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Chirurg. 2002 May;73(5):500-7.

[3-dimensional computer animation--a new medium for supporting patient education before surgery. Acceptance and assessment of patients based on a prospective randomized study--picture versus text].

[Article in German]

Author information

1
Chirurgische Abteilung, Kaiserin Elisabeth Spital, Huglgasse 1-3, 1150 Wien, Osterreich. michael@drhermann.at

Abstract

INTRODUCTION:

The rigorous implementation of clear preoperative information is mandatory for the patient's understanding, acceptance and written informed consent to all diagnostic and surgical procedures. In the present study, I evaluated whether new media are suitable for conveying basic information to patients; I analysed the merits of computerized animation to illustrate a difficult treatment process, i.e., the progressive steps of a thyroid operation, in comparison to the use of conventional flyers.

METHODS:

3D animation software was employed to illustrate the basic anatomy of the thyroid and the larnyx; the principle of thyroidectomy was explained by visualizing the surgical procedure step by step. Finally, the possible complications that may result from the intraoperative manipulations were also visually explained. Eighty patients entered a prospective randomisation: on the day before surgery, group 1 watched the computer animation, whereas group 2 was given the identical information in a written text (= standard flyer). The evaluation included a questionnaire with scores of 1-5, rating the patients' understanding, subjective and objective knowledge, emotional factors like anxiety and trust, and the willingness to undergo an operation.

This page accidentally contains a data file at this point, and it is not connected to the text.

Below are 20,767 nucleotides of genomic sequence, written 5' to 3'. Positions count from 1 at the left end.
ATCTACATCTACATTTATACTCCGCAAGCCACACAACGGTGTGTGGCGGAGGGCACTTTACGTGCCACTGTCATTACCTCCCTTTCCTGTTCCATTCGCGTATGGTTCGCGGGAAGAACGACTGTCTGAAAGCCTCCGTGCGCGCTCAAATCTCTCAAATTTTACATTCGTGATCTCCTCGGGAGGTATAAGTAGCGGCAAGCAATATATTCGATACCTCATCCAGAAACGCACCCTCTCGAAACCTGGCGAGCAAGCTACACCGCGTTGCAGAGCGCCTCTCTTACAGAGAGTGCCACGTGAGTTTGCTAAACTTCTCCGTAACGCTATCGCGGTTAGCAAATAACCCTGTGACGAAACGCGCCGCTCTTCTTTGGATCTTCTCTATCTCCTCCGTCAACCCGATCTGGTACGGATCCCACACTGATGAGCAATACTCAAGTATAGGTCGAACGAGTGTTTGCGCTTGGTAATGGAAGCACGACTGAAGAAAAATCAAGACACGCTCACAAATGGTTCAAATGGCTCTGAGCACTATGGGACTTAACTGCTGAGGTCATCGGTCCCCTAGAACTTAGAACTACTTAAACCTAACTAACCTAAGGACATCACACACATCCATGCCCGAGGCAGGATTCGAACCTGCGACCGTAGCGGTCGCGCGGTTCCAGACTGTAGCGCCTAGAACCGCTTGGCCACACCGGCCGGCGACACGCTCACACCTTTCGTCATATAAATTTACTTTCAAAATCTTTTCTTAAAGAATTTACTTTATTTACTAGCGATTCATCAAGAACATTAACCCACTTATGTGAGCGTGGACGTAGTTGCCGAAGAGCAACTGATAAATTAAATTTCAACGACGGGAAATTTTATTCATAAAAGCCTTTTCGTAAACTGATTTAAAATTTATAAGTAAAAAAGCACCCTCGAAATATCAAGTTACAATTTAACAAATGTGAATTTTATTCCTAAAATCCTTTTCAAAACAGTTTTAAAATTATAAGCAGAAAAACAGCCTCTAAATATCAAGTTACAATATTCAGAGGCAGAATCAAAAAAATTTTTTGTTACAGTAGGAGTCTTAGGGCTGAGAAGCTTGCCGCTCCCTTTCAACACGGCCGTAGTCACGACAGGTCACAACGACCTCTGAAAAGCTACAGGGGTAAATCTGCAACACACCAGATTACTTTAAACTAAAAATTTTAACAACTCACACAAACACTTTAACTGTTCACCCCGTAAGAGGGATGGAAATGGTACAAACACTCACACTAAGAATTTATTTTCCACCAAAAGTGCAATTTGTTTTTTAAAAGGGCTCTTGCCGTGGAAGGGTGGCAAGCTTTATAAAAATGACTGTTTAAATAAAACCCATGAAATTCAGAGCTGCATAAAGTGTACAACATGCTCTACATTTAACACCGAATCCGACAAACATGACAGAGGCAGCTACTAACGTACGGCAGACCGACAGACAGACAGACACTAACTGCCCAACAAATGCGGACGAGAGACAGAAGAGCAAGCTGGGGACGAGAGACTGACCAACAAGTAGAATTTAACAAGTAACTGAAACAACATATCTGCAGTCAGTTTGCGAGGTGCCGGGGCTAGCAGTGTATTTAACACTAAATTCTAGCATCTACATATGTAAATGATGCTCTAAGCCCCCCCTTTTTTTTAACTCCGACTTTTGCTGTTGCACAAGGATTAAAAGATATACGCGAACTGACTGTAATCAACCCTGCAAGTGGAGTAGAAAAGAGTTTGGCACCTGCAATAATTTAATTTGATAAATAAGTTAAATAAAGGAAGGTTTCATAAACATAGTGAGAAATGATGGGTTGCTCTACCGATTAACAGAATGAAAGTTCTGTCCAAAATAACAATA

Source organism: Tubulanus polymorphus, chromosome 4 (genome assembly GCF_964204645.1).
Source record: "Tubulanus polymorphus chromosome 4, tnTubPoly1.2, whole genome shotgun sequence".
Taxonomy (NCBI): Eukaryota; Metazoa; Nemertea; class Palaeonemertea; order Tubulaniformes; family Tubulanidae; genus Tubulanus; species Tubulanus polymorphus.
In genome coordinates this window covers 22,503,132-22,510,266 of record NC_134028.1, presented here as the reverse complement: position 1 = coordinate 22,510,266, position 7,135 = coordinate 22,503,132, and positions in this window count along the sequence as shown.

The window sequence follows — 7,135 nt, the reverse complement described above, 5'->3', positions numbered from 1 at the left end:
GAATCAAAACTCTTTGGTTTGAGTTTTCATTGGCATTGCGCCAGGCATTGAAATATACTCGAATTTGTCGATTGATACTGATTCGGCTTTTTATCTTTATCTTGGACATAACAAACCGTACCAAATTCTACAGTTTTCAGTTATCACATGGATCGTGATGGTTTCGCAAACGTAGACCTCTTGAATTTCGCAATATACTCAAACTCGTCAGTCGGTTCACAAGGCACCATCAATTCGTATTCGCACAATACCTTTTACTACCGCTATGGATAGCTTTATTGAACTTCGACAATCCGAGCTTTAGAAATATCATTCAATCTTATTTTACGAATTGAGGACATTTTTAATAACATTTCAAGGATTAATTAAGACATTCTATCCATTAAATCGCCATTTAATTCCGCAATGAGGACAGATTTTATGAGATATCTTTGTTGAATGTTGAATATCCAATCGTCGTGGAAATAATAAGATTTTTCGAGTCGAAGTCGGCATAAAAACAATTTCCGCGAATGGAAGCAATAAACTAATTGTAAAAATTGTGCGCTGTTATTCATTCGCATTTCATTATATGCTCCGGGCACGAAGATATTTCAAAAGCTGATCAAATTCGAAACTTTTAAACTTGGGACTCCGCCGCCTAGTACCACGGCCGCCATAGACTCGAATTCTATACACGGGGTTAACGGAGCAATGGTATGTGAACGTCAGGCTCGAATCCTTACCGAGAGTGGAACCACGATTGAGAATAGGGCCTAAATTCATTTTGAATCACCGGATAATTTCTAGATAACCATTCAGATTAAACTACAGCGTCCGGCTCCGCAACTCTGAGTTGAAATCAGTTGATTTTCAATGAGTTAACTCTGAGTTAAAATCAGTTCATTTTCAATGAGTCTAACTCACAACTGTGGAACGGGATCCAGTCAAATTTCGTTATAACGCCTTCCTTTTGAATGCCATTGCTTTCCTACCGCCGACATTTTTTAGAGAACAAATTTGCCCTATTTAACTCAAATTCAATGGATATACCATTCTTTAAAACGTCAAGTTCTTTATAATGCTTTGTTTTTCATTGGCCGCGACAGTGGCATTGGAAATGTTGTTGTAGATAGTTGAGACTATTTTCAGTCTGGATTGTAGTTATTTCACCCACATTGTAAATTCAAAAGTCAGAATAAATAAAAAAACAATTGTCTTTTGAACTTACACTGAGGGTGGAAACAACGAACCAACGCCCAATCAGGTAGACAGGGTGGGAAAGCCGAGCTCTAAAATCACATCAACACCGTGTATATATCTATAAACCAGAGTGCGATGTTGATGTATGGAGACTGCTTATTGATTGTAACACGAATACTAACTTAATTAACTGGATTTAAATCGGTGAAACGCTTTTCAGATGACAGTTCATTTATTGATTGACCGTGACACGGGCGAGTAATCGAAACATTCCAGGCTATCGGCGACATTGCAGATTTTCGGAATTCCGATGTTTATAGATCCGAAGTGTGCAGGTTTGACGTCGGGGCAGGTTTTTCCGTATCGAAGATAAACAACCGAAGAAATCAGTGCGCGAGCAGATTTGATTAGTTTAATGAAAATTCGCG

RESULT:

Understanding of and subjective knowledge about the surgical procedure and possible complications, the degree of trust in professional treatment, the reduction in anxiety and readiness for the operation were significantly better after watching the computer animation than after reading the text. However, active knowledge did not improve significantly. The interest in the preoperative information was high in both groups. The benefit of computer animation was enhanced in a second inquiry; patients who had only read the text had a significant improvement in parameters after an additional exposure to the video animation.

CONCLUSION:

Preoperative surgical information can be optimized by presenting the operative procedure via computer animation. Nowadays, several types of new media such as the world wide web, CD, DVD, and digital TV are readily available and--as shown here--suitable for effective visual explanation. Most patients are familiar with acquiring new information by one of these means. An appropriately designed 3D repre-sentation is met with a high level of acceptance, as the present study clearly shows. Modern patient-based information systems are necessary. They can no longer be the sole responsibility of the medical profession, but must be on the agenda of hospital managements and of medical care systems as well.

PMID:
12089836
DOI:
10.1007/s00104-001-0416-y
[Indexed for MEDLINE]
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